"Those are my principles, and if you don't like them...well, I have others." --Groucho Marx

      by Dragon5616 on Mon Jul 08, 2013 at 09:19:50 AM PDT

      [ Parent ]

  •  Well said, thanks nt (1+ / 0-)
    Recommended by:
    twigg

    nosotros no somos estúpidos

    by a2nite on Mon Jul 08, 2013 at 09:52:31 AM PDT

  •  Well (1+ / 0-)
    Recommended by:
    twigg

    I think Occam's razor is useful here. Why do politicians go to extreme lengths to try to prevent terrorist attacks? Because they are afraid of getting kicked out of office if they don't. The anger over the Patriot act, surveillance, etc. is lesser than the potential political repercussions if more serious attacks were to occur. What do politicians care about? Getting re-elected, or if they are termed out, having their legacy protected and other similar minded politicians in office. We see this same kind of thing in the capitol in CA. Particularly the Repubs honestly because talk radio is very powerful and they will get primaried with a not-small chance of loss if they do something even slightly less than nutty.

    Iraq is another issue and I don't think that was about the above, I think that was more of a thing they had been wanting to do anyway and just used 9/11 as a pretext.

  •  Nasty suspicious mind, (3+ / 0-)
    Recommended by:
    twigg, Susan from 29, northsylvania

    or commonplace newspaper fact.

    My nasty suspicious mind is tempted to wonder if, rather than trying to protect us, what they are actually about is trying to profit from us while maintaining a level of control that prevents a serious challenge to power.

    twigg

    Last year, however, two USA Today journalists were targeted in an online propaganda campaign after they revealed that the Pentagon’s top propaganda contractor in Afghanistan owed millions of dollars in back taxes.

    Washington Post

    Sometimes it's hard to tell them apart.
  •  A nation neither loves, lives nor fears. (0+ / 0-)

    However, that you have accepted this figment of the imagination as a stand-in for all of the people resident in the United States (it is a discourtesy to all the other people living in the Americas to reserve "American" for them) is telling. Albeit a figment of the imagination and, therefore, immaterial, "nation" is an impersonal term and discounts the individual, and not because, as is the case with the First Nations, the individual's identity is coterminous with the clan or tribe. As employed in phrases like "national interest" and "national security" the word "nation" has a material import, delineated by boundaries and borders, which are also figments of the imagination but can be located on the ground. Human beings are nowhere to be seen. Human rights are nowhere mentioned. The "inalienable rights" with which the people are supposedly endowed by a Creator are in a throw-away line. Indeed, contemporary ideologues argue that those rights are scheduled to be realized on judgement day. In the mean time, the Constitution having been agreed to once and for all (as affirmed by the Civil War), the order of the day is to be subservient to the rule of law, an impersonal tyrant whose head can't be offed.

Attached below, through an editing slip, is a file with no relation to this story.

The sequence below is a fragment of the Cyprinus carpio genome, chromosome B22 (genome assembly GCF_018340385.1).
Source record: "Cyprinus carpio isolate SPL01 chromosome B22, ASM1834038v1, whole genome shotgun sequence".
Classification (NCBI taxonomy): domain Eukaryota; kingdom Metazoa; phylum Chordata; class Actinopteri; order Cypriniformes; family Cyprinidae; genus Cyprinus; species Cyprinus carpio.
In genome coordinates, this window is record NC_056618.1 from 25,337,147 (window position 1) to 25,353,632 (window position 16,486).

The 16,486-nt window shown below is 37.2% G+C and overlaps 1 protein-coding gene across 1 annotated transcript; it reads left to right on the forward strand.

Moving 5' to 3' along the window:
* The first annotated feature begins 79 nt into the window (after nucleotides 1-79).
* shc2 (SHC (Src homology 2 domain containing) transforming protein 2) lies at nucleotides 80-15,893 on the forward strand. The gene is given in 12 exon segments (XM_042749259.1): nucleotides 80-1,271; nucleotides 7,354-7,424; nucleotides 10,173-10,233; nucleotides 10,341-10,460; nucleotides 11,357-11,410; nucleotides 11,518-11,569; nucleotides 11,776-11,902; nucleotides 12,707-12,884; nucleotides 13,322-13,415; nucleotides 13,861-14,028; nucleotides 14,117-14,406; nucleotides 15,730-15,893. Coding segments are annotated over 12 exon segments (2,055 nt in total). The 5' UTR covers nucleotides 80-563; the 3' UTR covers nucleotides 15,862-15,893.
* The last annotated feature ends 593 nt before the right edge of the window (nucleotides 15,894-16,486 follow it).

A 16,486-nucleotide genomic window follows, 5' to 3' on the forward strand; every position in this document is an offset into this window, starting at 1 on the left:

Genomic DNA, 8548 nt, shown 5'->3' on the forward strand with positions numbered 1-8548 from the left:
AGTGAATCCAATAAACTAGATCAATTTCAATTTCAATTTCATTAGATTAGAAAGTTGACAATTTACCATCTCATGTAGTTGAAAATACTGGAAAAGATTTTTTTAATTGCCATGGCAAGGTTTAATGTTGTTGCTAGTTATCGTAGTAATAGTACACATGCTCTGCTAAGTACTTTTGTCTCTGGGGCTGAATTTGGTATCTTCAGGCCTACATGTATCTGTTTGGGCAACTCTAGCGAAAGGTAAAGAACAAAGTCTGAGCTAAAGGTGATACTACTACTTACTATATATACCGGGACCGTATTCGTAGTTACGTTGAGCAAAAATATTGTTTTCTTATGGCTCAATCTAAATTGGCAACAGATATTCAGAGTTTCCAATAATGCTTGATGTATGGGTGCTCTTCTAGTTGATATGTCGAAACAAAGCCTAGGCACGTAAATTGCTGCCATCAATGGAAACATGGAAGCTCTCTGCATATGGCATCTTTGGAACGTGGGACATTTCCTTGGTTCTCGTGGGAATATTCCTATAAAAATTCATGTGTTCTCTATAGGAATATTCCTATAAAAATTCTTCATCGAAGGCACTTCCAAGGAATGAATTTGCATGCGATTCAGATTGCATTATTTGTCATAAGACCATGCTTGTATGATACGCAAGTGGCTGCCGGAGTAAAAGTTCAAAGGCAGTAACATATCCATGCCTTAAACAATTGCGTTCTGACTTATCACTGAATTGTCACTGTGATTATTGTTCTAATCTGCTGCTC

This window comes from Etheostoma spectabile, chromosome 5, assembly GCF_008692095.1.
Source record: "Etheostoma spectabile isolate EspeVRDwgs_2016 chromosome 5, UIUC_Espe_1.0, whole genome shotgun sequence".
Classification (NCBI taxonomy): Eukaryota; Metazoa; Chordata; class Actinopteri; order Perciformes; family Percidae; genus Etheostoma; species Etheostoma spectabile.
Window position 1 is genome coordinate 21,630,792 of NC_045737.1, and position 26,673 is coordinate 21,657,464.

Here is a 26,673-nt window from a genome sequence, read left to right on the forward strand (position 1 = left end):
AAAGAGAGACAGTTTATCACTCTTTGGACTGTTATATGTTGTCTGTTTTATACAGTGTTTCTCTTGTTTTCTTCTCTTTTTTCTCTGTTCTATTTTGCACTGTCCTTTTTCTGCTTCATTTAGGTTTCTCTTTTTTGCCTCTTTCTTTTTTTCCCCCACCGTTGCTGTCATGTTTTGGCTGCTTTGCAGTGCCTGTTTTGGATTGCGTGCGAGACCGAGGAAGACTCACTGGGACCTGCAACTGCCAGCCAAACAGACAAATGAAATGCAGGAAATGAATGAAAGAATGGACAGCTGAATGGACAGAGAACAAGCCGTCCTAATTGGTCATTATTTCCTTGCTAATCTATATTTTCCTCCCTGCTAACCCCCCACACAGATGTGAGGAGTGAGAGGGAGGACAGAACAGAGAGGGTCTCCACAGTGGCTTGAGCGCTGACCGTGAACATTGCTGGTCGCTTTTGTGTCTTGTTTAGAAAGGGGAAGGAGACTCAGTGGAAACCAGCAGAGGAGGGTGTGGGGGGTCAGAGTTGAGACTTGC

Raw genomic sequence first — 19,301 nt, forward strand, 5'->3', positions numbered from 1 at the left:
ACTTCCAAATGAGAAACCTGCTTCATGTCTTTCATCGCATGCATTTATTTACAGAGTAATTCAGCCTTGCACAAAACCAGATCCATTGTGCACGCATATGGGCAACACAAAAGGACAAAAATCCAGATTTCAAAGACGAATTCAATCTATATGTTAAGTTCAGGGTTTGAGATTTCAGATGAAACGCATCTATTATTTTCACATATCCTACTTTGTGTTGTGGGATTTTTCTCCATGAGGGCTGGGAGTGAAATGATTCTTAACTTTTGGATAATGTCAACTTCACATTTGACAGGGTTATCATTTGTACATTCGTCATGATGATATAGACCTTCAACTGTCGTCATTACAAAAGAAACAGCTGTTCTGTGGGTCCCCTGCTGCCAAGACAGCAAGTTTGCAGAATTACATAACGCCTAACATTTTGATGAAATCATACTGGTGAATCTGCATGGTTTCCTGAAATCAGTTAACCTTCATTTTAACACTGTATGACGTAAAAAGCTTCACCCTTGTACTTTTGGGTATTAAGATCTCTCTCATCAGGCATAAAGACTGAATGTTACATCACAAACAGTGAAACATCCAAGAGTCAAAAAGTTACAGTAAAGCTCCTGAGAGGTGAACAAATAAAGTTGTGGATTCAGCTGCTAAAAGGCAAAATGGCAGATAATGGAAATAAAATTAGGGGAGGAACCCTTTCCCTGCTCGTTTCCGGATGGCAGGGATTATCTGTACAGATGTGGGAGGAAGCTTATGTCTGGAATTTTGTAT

People may not understand that, but their encounters with public officials make them feel it and it makes them afraid. People are afraid and rightly so. Hundreds of people being released from death row after being wrongfully convicted of crimes they didn't do is not reassuring. Dispensable black youth being shot in cold blood is not reassuring. "There, but for the grace of God go I" is not much consolation. Germans could tell you all about what happens when the initial targets run out.
    Enslaved people want to be free. "Freedom" a word which describes a condition of change carries with it the implication of being previously unfree. People want what they don't have.
    Do people strapped in their cars realize that they are riding around in cages with wheels?  Do they notice the signs along the highway which remind them that, if they get out of the cage and start walking, they are likely to get arrested? Do they know there are vagrancy laws on the books?
    Cars are being outfitted with all the comforts of home, which is also a cage and which is why being homeless is a crime.